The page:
Evangelical Church (Saarburg)
The Evangelical Church of Saarburg is a church of the Protestant parish in Saarburg , Rhineland-Palatinate , district of Trier-Saarburg . It was built at the end of the 19th century for the diaspora congregation , which has since grown to 1,800 members due to the continuous influx of people into the previously purely Catholic area , and is still its spiritual center today.
The church building, which was completed in 1893 in the historicist style , is, like the neighboring rectory, a listed building and is listed in the register of cultural monuments of the Trier-Saarburg district. Despite severe damage in the Second World War, the structure of the church is largely that of the time it was built. The altar and the pulpit have been preserved from the original furnishings .
Today the glass windows by the Trier artist Werner Persy are the main attraction of the church.
On the middle Saar from 1575 by the brothers Philipp III. and Albrecht von Nassau-Weilburg introduced the evangelical creed in 1575. The county of Nassau-Saarbrücken, which had its centers in the cities of Saarbrücken, Ottweiler and Saar Werden, organized its own regional church. With the Congress of Vienna (1815), this fell like the entire state of the central Saar to Prussia and was incorporated into the Rhine Province . Under canon law it became part of the Rhenish regional church. The responsibility for new evangelical citizens in the previously purely Catholic areas of the central and lower Saar rests with the parish of Völklingen . Churches were founded first in Saarlouis , later in Mettlach and finally in Saarburg. The influx of Protestant residents into the newly established Merzig and Saarburg districts began in the first half of the 19th century. These Protestant residents were initially mainly Prussian administrative officials .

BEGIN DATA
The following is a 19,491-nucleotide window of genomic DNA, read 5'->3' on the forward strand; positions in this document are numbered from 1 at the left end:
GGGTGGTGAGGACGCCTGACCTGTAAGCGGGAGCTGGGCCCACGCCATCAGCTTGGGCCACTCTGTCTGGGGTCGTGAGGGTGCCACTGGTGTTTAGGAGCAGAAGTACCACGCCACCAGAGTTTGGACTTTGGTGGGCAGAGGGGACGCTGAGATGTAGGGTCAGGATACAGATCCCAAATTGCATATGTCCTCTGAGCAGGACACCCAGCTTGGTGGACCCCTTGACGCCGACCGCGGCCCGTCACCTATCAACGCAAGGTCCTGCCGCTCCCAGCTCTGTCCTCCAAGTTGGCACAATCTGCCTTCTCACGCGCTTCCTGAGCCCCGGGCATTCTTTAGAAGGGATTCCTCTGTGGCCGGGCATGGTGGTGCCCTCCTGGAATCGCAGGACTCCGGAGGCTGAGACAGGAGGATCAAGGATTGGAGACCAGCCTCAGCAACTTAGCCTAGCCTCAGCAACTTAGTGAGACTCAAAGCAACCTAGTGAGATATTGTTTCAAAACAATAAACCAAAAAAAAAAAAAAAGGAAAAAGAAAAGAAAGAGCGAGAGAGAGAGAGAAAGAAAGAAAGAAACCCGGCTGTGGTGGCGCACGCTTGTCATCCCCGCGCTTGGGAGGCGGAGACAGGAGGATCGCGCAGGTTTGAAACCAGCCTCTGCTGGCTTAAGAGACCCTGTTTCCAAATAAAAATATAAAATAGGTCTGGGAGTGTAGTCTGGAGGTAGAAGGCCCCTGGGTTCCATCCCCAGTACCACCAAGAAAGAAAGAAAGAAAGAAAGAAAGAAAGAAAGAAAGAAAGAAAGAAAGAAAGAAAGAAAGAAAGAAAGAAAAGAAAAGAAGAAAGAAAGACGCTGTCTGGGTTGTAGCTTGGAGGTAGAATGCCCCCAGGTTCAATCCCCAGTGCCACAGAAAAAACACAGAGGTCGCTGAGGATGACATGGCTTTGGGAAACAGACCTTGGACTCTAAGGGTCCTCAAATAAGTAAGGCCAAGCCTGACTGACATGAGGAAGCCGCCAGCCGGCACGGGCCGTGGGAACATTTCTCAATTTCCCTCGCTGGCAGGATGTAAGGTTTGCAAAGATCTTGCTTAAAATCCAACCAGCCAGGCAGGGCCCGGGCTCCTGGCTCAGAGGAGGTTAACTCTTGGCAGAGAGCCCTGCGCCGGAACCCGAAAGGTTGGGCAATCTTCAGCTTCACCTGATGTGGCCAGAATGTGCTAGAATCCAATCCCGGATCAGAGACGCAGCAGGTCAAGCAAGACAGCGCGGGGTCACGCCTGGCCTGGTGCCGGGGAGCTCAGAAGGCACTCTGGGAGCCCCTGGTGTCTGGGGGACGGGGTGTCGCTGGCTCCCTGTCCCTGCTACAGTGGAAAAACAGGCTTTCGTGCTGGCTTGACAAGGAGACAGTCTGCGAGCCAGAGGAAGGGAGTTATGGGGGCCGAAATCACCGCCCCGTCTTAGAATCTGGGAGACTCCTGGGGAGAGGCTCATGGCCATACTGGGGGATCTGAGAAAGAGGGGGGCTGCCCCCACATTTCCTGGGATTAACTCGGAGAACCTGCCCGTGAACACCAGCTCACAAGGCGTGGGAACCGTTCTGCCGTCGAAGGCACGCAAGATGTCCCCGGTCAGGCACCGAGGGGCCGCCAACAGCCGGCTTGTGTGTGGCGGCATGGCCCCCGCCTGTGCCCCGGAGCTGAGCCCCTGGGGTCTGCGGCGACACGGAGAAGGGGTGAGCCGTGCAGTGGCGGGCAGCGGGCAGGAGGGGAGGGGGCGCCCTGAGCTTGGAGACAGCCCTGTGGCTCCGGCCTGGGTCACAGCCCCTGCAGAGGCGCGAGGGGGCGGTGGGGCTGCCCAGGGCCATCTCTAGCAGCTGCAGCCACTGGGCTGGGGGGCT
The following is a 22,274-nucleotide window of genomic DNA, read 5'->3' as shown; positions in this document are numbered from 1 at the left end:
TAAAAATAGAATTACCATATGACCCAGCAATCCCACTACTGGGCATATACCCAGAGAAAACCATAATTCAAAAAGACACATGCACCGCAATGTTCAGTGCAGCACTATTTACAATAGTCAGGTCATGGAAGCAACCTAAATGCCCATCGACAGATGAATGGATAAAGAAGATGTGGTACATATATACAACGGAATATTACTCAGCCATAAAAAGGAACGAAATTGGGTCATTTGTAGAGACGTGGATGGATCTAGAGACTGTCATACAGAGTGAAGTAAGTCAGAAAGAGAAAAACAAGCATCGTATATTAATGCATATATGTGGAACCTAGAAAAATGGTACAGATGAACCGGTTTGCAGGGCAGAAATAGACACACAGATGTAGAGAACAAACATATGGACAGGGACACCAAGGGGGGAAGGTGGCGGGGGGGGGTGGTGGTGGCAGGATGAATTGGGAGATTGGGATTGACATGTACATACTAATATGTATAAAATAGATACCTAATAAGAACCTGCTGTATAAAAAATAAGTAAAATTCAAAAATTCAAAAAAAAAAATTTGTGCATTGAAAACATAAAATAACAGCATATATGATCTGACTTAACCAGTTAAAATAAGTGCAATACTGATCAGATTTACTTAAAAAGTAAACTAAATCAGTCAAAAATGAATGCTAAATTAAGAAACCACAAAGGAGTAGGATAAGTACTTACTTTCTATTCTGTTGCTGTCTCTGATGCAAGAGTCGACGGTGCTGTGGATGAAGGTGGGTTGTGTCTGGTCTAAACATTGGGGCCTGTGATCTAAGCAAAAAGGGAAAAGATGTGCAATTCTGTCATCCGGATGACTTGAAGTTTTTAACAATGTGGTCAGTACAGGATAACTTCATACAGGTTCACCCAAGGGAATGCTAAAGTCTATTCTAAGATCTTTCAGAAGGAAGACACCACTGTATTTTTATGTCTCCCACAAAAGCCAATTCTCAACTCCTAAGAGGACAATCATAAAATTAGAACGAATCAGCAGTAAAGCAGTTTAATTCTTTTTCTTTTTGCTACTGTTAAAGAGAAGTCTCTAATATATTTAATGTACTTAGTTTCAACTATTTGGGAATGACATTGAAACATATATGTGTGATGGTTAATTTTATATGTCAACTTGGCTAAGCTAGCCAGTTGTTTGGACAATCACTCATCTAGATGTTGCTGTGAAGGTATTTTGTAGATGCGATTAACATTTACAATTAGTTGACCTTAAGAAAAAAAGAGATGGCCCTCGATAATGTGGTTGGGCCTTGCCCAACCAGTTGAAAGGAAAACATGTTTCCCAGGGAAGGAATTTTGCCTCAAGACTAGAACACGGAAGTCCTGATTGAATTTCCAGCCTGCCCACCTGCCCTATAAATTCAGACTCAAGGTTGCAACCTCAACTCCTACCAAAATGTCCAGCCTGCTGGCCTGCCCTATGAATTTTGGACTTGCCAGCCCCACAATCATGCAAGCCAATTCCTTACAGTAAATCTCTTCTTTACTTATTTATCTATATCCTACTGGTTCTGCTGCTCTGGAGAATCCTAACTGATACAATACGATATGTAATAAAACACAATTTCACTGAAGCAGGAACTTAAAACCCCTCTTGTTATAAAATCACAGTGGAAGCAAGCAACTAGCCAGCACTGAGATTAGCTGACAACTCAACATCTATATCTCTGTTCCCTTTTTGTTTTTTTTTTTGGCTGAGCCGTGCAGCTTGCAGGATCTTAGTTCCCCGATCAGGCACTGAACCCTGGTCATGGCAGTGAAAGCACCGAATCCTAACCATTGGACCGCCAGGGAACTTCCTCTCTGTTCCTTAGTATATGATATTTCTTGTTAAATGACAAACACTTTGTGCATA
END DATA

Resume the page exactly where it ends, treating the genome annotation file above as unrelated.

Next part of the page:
Foundation of the parish and church building
The establishment of an independent parish in Merzig, to which the evangelical residents of Saarburg were also assigned, took place in 1851. In the absence of a separate church in Saarburg, the services initially took place in the hall of the district court . It was not until 1893 that an own Protestant church was inaugurated in Saarburg, which was built according to plans by the government architect Natorp ( Bad Oldesloe ). The foundation stone was laid on May 8, 1892, and the inauguration took place on July 11, 1893. The locally responsible district architect Heudler was responsible for the construction management . Almost at the same time, the following Protestant churches were built in the area under similar conditions: The Evangelical Church in Konz-Karthaus , the Evangelical Church in Hermeskeil and the Evangelical Church in Wittlich.